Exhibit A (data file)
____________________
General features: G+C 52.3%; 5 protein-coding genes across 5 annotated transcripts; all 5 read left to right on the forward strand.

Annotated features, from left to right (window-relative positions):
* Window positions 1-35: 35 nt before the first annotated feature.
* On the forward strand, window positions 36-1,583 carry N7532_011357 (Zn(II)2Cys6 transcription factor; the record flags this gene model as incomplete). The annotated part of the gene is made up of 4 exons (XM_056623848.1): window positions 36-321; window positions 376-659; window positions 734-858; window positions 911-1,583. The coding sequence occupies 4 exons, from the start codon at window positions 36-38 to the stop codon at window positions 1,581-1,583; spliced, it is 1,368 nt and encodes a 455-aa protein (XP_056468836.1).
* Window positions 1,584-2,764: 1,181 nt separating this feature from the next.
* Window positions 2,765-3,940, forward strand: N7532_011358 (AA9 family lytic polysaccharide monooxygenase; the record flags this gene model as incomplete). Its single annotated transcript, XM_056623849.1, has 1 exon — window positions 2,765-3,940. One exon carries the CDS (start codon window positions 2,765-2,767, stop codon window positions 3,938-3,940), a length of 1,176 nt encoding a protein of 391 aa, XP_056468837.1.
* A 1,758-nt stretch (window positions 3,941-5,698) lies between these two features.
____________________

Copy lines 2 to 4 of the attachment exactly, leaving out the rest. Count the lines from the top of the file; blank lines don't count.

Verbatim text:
Annotated features, from left to right (window-relative positions):
* Window positions 1-35: 35 nt before the first annotated feature.
* On the forward strand, window positions 36-1,583 carry N7532_011357 (Zn(II)2Cys6 transcription factor; the record flags this gene model as incomplete). The annotated part of the gene is made up of 4 exons (XM_056623848.1): window positions 36-321; window positions 376-659; window positions 734-858; window positions 911-1,583. The coding sequence occupies 4 exons, from the start codon at window positions 36-38 to the stop codon at window positions 1,581-1,583; spliced, it is 1,368 nt and encodes a 455-aa protein (XP_056468836.1).